In PR and Media: September 1, 2011

Thursday, September 1st, 2011

J.C. Penny Pulls Controversial T-Shirt (Yahoo!/Shine)
“A few months ago, the Internet was up in arms over a white David & Goliath T-Shirt that read, in pink bubble letters, “I’m too pretty to do math.” Then there was the one with “Future Trophy Wife” written on it. But many parents think this one is worse…”

E-Books Get More Interactive With Amazon’s New Author Q&A Feature (ReadWriteWeb)
“Amazon nudged the experience of reading books ever-so-slightly further into the future today. The company announced a new feature for its Kindle reading platform that lets readers ask authors questions about their books as they’re reading.”

 Juror Pleads Guilty After ‘Friending’ Defendent (Mashable.com)
“Jurors and defendants are not meant to be friends — even if it’s just Facebook friends. Four charges of contempt of court probably drilled this point home for 22-year-old Jonathan Hudson of Arlington, Texas.”  

Apple’s Cloud Still Isn’t Streaming (AllThingsDigital.com)
“When is a stream not a stream? When it’s a download. While a video making the rounds today makes it seem as if Apple’s upcoming iTunes Match service will stream music from Apple’s servers to a user’s device, that’s not the case.”

Zuckerberg Tops Vanity Fair’s “New Establishment” List Again (And Look Who’s No. 40) (AllThingsDigital.com)
“Vanity Fair magazine put out its high-profile “New Establishment” list of the top 50 people, who are ‘an innovative new breed of buccaneering visionaries, engineering prodigies, and entrepreneurs, who quite often sport hoodies, floppy hair, and backpacks.’”

Ex-NYC Deputy Mayor: Hyperlocals Should Help Citizens ‘March on City Hall’ (StreetFightMag.com)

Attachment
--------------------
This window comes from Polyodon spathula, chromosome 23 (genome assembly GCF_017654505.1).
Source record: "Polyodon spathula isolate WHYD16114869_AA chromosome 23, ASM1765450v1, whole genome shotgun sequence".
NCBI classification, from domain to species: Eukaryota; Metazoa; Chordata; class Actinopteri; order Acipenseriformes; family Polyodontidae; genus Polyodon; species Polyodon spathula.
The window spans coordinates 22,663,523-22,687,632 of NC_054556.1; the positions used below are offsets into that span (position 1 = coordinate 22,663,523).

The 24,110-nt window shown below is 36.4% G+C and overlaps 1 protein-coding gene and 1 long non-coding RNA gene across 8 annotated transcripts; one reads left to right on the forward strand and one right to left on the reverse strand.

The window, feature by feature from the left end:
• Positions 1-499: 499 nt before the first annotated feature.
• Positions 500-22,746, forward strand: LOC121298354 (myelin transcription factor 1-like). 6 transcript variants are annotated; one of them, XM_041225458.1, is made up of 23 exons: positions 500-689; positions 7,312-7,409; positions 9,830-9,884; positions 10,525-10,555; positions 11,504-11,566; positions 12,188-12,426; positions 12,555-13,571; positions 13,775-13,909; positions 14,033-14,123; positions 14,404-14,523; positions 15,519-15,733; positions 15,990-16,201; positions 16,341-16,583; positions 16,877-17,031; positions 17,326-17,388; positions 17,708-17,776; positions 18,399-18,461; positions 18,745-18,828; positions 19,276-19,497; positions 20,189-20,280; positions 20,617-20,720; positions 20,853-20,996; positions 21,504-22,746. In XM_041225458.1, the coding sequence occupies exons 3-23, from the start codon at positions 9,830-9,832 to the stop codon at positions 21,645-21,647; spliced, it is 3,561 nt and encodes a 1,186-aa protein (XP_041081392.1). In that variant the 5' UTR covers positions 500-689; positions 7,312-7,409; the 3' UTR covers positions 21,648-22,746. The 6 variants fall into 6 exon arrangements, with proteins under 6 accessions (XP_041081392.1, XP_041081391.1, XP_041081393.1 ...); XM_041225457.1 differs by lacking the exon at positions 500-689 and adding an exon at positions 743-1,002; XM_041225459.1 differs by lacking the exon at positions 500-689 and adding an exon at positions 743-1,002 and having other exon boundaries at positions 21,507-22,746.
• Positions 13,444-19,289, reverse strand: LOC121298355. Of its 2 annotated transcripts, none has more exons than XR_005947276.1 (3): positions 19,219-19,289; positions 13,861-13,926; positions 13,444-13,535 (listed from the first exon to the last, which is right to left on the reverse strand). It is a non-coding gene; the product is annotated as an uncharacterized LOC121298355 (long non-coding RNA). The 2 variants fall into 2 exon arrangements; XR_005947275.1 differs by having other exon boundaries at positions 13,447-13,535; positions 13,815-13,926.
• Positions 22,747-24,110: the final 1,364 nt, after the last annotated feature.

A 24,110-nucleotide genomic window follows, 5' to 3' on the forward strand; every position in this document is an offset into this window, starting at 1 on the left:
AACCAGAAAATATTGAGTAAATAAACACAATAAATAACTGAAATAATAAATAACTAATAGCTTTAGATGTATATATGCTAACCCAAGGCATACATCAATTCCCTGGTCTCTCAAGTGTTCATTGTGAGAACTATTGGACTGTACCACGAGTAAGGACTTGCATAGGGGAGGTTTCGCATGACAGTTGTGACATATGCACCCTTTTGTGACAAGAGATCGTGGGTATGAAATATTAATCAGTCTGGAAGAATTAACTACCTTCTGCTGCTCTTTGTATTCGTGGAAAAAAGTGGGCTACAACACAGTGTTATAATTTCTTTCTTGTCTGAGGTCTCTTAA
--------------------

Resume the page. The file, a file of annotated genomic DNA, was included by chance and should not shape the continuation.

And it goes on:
“Journalism and community are rapidly converging in the hyperlocal space. But the big missing piece is meaningful participation by local government.”

Nielsen 2011-12 Rankings: Washington DC, Seattle Move Up, While Atlanta and Phoenix Drop (TVSpy)
“The Top 20 local markets will see some changes this year, according to Nielsen. The 2011-12 list of DMAs, released today, measures Washington, DC and Seattle each moving up a rank — to 8 and 12, respectively — while Atlanta and Phoenix each drop down one spot, to 9 and 13.”

Social Media Gets UnSocial

Friday, October 22nd, 2010

by Lauren Shapiro*

unsocial

The evolution of social media’s impact on the way we communicate is so vast and is changing so rapidly that experts can’t write their text books fast enough. New developments in social media technologies seem to be positioning themselves in a manner that allows users to find each other online through friends, interests, location, and connecting them offline with tools such as Facebook’s location application, FourSquare and, the communication professional’s favorite, the TweetUp. Thankfully, the world of technology has realized that users seek interaction beyond the computer screen and are finding new niches in the marketplace to make that happen.